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Arlene Cook v. the Hartford and Group Long Term Disability Plan For Employees of


July 16, 2012



This matter comes before the court upon defendants' motion to transfer venue. (ECF 10.) Plaintiff opposes. (ECF 14.) For the reasons set forth below, the court GRANTS defendants' motion.


On January 4, 2012, plaintiff Arlene Cook filed this ERISA action against The Hartford and Group Long Term Disability Plan for Employees of Vanderbilt University (the "Plan") (together with the Hartford, "defendants"). (ECF 1.) Plaintiff avers that defendant Hartford has its principal place of business in California. (Complaint ¶ 4, ECF 1.) Hartford contests this characterization in its answer and instead claims that it is incorporated and has its principal place of business in Connecticut. (Answer ¶¶ 2, 4, ECF 7.) The Plan has its principal place of business in Tennessee and plaintiff resides in Tennessee. (Complaint ¶¶ 3, 6.) Plaintiff alleges that she worked at Vanderbilt University as an administrative assistant until February 2, 2009, when she became permanently disabled due to rheumatoid arthritis. (Complaint ¶ 7.) On or about October 18, 2011, defendants denied plaintiff's long-term disability benefits. (Complaint ¶ 9.) This action seeks to regain those withheld disability benefits.


Defendants do not contest venue as proper in this district, but rather, they move to transfer venue under 28 U.S.C. § 1404(a), which provides, "[f]or the convenience of parties and witnesses, in the interest of justice, a district court may transfer any civil action to any other district or division where it might have been brought . . . ." "[T]he purpose of the section is to prevent the waste of time, energy and money and to protect litigants, witnesses and the public against unnecessary inconvenience and expense. To this end it empowers a district court to transfer any civil action." Van Dusen v. Barrack, 376 U.S. 612, 616 (1964) (internal quotation marks, alteration and footnote omitted).

A party seeking transfer must prove "(1) that venue is proper in the transferor district; (2) that the transferee district is one where the action might have been brought; and (3) that the transfer will serve the convenience of the parties and witnesses, and will promote the interests of justice." Guy v. Hartford Life Group Ins. Co., No. C 11--3453 SI, 2011 WL 5525965, at *1 (N.D.Cal. Nov. 14, 2011). Here, plaintiff does not dispute that venue would be proper in the Middle District of Tennessee or that the action could have been brought there. (See Opp'n at 4-7, ECF 14.) The only issue, then, is whether transfer would be more convenient and serve the interests of justice.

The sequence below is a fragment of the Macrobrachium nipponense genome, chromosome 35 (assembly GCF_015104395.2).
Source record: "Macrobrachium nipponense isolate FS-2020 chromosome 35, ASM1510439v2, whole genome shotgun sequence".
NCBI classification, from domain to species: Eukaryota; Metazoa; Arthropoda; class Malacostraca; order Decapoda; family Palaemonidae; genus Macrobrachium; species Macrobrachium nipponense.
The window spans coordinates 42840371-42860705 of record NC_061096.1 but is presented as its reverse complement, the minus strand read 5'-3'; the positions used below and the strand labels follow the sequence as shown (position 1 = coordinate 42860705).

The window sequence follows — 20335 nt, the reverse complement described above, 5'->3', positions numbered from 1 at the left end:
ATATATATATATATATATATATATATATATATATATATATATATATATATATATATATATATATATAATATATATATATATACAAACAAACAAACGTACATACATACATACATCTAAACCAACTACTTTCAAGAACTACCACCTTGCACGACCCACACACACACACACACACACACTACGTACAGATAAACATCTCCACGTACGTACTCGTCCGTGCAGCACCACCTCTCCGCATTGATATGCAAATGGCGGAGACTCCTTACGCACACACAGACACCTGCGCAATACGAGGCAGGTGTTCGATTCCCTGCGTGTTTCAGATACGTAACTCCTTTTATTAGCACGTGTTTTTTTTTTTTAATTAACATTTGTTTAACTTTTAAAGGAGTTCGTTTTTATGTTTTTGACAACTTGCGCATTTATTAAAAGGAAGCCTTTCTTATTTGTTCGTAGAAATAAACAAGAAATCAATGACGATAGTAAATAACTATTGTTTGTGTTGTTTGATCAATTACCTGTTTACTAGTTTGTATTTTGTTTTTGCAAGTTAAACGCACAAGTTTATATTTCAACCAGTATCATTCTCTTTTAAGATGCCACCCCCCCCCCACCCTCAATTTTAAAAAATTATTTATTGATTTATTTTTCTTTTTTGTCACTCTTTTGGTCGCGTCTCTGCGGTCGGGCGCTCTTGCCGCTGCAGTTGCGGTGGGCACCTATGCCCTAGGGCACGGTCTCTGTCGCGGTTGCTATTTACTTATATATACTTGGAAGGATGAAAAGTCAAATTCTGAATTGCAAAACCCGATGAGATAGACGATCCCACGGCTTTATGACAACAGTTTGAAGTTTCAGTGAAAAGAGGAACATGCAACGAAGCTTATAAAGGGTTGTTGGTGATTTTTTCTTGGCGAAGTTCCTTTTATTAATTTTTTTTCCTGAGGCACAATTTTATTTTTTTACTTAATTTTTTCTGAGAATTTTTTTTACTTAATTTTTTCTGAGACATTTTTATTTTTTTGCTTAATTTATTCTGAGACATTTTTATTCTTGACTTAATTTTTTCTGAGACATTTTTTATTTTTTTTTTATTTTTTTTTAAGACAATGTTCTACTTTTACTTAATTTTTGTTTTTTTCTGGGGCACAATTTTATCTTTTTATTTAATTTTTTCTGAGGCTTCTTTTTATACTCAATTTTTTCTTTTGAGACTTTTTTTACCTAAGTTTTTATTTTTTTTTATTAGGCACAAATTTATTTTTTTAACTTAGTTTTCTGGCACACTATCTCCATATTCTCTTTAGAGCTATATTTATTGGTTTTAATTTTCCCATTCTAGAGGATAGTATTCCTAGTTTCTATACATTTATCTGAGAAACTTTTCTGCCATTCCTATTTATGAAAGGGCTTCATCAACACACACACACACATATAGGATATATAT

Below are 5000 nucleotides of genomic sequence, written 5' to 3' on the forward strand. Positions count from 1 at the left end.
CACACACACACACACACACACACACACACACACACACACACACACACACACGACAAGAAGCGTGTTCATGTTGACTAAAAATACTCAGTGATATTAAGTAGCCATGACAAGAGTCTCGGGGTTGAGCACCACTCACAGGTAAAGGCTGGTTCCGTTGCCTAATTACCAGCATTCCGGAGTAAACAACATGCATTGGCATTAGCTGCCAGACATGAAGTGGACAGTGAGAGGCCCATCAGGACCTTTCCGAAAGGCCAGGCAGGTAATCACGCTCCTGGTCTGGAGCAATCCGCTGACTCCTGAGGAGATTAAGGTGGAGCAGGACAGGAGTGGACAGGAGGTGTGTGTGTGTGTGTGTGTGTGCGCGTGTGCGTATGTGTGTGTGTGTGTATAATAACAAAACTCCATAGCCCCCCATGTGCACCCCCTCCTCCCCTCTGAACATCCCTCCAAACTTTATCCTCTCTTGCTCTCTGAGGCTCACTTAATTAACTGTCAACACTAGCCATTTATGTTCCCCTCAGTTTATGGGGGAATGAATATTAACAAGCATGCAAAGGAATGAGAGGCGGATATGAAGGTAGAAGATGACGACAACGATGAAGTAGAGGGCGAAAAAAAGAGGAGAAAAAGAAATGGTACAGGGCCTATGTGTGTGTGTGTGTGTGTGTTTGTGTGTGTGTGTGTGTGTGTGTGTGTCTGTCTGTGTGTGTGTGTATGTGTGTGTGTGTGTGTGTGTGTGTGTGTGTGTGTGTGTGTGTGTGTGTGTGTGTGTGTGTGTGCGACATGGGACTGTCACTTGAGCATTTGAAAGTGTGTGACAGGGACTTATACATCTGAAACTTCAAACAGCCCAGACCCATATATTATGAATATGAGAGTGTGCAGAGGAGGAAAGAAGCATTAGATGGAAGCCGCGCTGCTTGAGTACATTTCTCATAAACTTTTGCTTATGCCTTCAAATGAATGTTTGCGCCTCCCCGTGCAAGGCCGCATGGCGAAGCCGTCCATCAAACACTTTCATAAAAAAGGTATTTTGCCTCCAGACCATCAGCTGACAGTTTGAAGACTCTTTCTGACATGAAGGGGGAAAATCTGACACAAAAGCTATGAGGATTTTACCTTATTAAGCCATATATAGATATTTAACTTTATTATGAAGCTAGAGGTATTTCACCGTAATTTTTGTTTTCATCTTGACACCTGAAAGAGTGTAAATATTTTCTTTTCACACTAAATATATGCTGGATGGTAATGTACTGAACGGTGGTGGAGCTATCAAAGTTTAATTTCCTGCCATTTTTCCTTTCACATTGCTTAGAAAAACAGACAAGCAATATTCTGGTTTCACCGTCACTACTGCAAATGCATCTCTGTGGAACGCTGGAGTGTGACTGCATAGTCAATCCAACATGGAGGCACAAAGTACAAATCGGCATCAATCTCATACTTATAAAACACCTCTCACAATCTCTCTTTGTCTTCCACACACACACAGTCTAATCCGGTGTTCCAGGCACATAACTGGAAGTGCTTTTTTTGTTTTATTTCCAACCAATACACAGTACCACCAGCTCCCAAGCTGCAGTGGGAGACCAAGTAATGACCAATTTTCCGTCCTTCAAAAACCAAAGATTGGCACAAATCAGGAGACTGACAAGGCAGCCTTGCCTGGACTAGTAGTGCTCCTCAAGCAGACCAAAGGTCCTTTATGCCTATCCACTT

District courts have wide discretion to determine on an individualized basis whether to transfer an action. See Jones v. GNC Franchising, Inc., 211 F.3d 495, 498 (9th Cir. 2000). In applying an individualized analysis, "the court may consider: (1) the location where the relevant agreements were negotiated and executed, (2) the state that is most familiar with the governing law, (3) the plaintiff's choice of forum, (4) the respective parties' contacts with the forum, (5) the contacts relating to the plaintiff's cause of action in the chosen forum, (6) the differences in the costs of litigation in the two forums, (7) the availability of compulsory process to compel attendance of unwilling non-party witnesses, and (8) the ease of access to sources of proof." Id. at 498-99. A court may also consider the relative docket congestion and time to trial between the transferee and transferor districts. See Williams v. Bowman, 157 F. Supp. 2d 1103, 1106 (N.D. Cal. 2001).

Plaintiff argues that this district is not inconvenient and therefore the case should remain here in deference to her choice of forum. (See Opp'n at 4-7.) However, deference to a plaintiff's choice of venue is "substantially reduced" when the plaintiff does not reside within that district. Williams, 157 F. Supp. 2d at 1106.

Defendants argue that the Plan, the plaintiff and the treating physicians are all found in the Middle District of Tennessee and therefore that would be a more convenient location. Defendants have provided evidentiary submissions to that effect. (See generally ECF 12.) Moreover, local courts would have a stronger interest in the outcome given the significant contacts to that District. In addition, as defendants note and this court regrettably must confirm, the case congestion is greater in this district and there is a significantly speedier resolution of cases in the Middle District of Tennessee, as reported by the Administrative Office of the United States Courts. (ECF 12-4 at 19-23.)

The court finds that the interests of justice and the convenience of the parties are served by transfer to the Middle District of Tennessee. Here, plaintiff, a Tennessee resident, is suing over an ERISA plan covering other Tennessee residents and maintained by a Tennessee employer. The only connection to this forum is the tenuous location of a claims office here that, according to defendants, had no involvement in plaintiff's claim. Even assuming, as plaintiff contends, that this case is tried exclusively on the administrative record and thereby requires no further discovery, or travel from treating physicians in Tennessee or other involved parties, the court finds transfer to a District with an interest in the litigation serves the interests of justice and will further conformity for resolution of ERISA claims under the Plan. See Guy, 2011 WL 5525965, at *2-3; cf. Egelhoff v. Egelhoff ex rel. Breiner, 532 U.S. 141, 148 (2001). Finally, the relatively speedier resolution available in the Middle District of Tennessee militates in favor of transfer.

This action is hereby transferred to the United States District Court for the Middle District of Tennessee.



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